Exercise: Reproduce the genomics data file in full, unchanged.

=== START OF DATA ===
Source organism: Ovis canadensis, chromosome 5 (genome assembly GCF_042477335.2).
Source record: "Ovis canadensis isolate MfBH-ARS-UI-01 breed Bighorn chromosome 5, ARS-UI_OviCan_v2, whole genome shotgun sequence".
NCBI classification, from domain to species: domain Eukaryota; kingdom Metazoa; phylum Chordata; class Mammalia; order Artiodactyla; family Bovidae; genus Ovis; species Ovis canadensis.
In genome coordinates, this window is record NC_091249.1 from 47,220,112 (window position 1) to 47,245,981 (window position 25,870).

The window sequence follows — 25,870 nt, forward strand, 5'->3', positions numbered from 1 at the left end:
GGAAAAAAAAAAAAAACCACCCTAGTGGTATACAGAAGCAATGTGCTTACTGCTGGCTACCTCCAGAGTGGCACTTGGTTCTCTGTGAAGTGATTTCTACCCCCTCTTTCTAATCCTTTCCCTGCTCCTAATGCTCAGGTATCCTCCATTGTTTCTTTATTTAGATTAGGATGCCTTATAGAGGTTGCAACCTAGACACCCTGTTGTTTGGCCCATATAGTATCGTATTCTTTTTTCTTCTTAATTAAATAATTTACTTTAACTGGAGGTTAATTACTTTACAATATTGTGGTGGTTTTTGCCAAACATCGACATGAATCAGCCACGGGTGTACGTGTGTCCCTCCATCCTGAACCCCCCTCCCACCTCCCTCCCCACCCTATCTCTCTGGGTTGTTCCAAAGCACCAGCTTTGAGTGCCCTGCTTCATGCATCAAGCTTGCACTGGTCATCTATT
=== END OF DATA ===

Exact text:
Source organism: Ovis canadensis, chromosome 5 (genome assembly GCF_042477335.2).
Source record: "Ovis canadensis isolate MfBH-ARS-UI-01 breed Bighorn chromosome 5, ARS-UI_OviCan_v2, whole genome shotgun sequence".
NCBI classification, from domain to species: domain Eukaryota; kingdom Metazoa; phylum Chordata; class Mammalia; order Artiodactyla; family Bovidae; genus Ovis; species Ovis canadensis.
In genome coordinates, this window is record NC_091249.1 from 47,220,112 (window position 1) to 47,245,981 (window position 25,870).

The window sequence follows — 25,870 nt, forward strand, 5'->3', positions numbered from 1 at the left end:
GGAAAAAAAAAAAAAACCACCCTAGTGGTATACAGAAGCAATGTGCTTACTGCTGGCTACCTCCAGAGTGGCACTTGGTTCTCTGTGAAGTGATTTCTACCCCCTCTTTCTAATCCTTTCCCTGCTCCTAATGCTCAGGTATCCTCCATTGTTTCTTTATTTAGATTAGGATGCCTTATAGAGGTTGCAACCTAGACACCCTGTTGTTTGGCCCATATAGTATCGTATTCTTTTTTCTTCTTAATTAAATAATTTACTTTAACTGGAGGTTAATTACTTTACAATATTGTGGTGGTTTTTGCCAAACATCGACATGAATCAGCCACGGGTGTACGTGTGTCCCTCCATCCTGAACCCCCCTCCCACCTCCCTCCCCACCCTATCTCTCTGGGTTGTTCCAAAGCACCAGCTTTGAGTGCCCTGCTTCATGCATCAAGCTTGCACTGGTCATCTATT